Willow the therapy cat provides paw-sitive vibes

Occasionally, you might arrive on the third floor of Warch Campus Center on a Tuesday evening after a long, arduous day of class; following your arrival, you might notice a gray mass of fur flitting to each hand as you start to comprehend that that “mass of fur” is just a cat eagerly greeting people. You quickly tell yourself that you are just imagining said “cat” and that you’re just “seeing things.” It isn’t until you come back later in the evening to see the cat sitting on people’s laps that you realize you really weren’t hallucinating from academic exhaustion and mild abandonment of lunch. The question is, are you willing to greet that gray cat? 

If one would like to meet Willow, she arrives at Warch’s third floor every other Tuesday from 5–6 p.m. The opportunity to meet with Willow offers a unqiue experince to interact with a cat oncampus if one is missing an animal at home or just wants to be accompanied by Willow.  

Upon meeting Willow, one might notice her features: her long gray fur encompassing her, her eyes observing her surroundings underneath that large set forehead, which is described as “protruding” by Willow’s handler, Alvina Tan, who affectionately describes the forehead protrusion as something akin to that of a Klingon’s from “Star Trek.” Regardless, one can’t help but be mesmerized by Willow, as there is something intrinsically charismatic about her demeanor.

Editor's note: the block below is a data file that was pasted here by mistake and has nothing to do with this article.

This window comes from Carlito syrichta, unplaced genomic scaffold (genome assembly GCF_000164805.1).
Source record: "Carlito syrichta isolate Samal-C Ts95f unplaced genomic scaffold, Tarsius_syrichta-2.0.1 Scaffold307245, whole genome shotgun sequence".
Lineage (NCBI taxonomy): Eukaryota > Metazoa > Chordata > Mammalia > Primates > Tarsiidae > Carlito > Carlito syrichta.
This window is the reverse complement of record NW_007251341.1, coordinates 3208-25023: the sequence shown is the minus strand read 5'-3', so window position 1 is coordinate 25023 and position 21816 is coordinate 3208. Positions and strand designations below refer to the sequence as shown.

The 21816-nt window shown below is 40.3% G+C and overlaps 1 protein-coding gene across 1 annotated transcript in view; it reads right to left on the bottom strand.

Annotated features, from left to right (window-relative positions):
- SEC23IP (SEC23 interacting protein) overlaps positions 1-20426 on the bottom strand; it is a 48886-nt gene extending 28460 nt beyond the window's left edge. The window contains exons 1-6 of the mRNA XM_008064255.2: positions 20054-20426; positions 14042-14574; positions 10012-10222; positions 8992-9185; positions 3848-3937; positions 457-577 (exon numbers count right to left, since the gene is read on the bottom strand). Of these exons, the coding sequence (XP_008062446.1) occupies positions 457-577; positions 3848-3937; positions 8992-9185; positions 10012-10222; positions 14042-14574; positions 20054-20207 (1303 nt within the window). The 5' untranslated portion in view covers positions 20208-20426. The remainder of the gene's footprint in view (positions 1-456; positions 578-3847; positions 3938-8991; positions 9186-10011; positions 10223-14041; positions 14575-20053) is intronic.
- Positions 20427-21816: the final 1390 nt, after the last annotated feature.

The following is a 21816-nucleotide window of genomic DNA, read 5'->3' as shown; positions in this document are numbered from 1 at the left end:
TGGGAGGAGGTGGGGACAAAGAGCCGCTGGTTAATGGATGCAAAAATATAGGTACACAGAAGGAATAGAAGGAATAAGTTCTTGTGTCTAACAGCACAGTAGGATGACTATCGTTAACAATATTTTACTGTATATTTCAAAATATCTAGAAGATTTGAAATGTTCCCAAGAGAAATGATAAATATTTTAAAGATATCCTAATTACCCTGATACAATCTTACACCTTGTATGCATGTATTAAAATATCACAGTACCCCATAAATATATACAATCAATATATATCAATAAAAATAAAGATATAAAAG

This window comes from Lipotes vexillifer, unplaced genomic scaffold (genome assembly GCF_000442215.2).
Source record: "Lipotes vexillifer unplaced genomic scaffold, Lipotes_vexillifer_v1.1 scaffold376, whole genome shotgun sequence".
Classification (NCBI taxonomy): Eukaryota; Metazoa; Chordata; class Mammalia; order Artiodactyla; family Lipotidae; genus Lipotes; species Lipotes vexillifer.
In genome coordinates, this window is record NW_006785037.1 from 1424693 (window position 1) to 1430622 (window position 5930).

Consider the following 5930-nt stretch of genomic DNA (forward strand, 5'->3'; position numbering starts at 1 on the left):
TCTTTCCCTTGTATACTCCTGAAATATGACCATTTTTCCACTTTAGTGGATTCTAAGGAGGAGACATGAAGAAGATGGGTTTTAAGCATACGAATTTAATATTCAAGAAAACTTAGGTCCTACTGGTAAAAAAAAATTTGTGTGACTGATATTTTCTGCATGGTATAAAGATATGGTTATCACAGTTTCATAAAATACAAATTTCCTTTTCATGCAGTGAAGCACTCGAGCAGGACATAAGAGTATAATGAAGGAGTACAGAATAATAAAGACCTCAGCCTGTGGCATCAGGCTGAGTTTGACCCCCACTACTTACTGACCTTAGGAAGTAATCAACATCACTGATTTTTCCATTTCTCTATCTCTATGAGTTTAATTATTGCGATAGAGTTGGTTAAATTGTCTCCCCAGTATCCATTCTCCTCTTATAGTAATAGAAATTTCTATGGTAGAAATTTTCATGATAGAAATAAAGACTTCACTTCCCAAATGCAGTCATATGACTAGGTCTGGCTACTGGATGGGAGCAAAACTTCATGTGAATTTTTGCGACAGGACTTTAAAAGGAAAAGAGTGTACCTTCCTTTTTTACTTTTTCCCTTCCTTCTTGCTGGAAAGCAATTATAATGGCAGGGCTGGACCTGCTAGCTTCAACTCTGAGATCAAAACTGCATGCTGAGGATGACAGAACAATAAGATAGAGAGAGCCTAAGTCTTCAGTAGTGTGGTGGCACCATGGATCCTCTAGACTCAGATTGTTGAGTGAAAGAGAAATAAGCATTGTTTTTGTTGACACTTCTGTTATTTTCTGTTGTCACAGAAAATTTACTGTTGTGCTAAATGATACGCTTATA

Willow the therapy cat, surrounded by students eager to pet her. Photo by Liz Boutelle.

Willow was adopted from the Neenah Animal Shelter seven years ago, in Sep. 2017. At first impressions, Tan was surprised by Willow’s composure, recalling that Willow didn’t even cry in the car ride home from the shelter.   

Tan hasn’t always been what you would call an “animal person.”

“I used to be a little fearful of cats, which fear usually comes from a lack of understanding,” Tan shares. “Willow is actually the perfect cat for anyone who is uncertain if they may or might not like cats; she’s the perfect cat to just come and just hang with and get a little bit more familiar [with]. She might help overcome your initial fears of cats.” 

Tan states that Willow can sit, shake paws on command and even knows her name when called. Willow isn’t Tan’s first cat; she adopted, leashed and trained her first cat, Hamish, before Willow. She gives credit to her prowess as a trainer to Hamish, who was “actually quicker” than Willow when it came to learning new tricks.  

 Tan noticed Willow’s innate ability as a therapy pet when Willow calmed Latte, a “former feral kitten” who refused to come out from under the bed after a trip to the vet.

This was when Tan started to research the concept of therapy pets. She decided to register Willow because she “fit the criteria.” Tan specified that she didn’t “officially get registered until Dec. 2018” for Willow to become certified a therapy cat. Through their journey together, Willow has made it possible for Tan to “go beyond her comfort zone”; the two experience situations together that Tan wouldn’t normally get to experience on her own, as “Willow acts as a liaison” for her.

For those interested in meeting this therapeutic feline, you can meet Willow on the third floor of Warch next Tuesday, Feb. 20 from 5–6 p.m.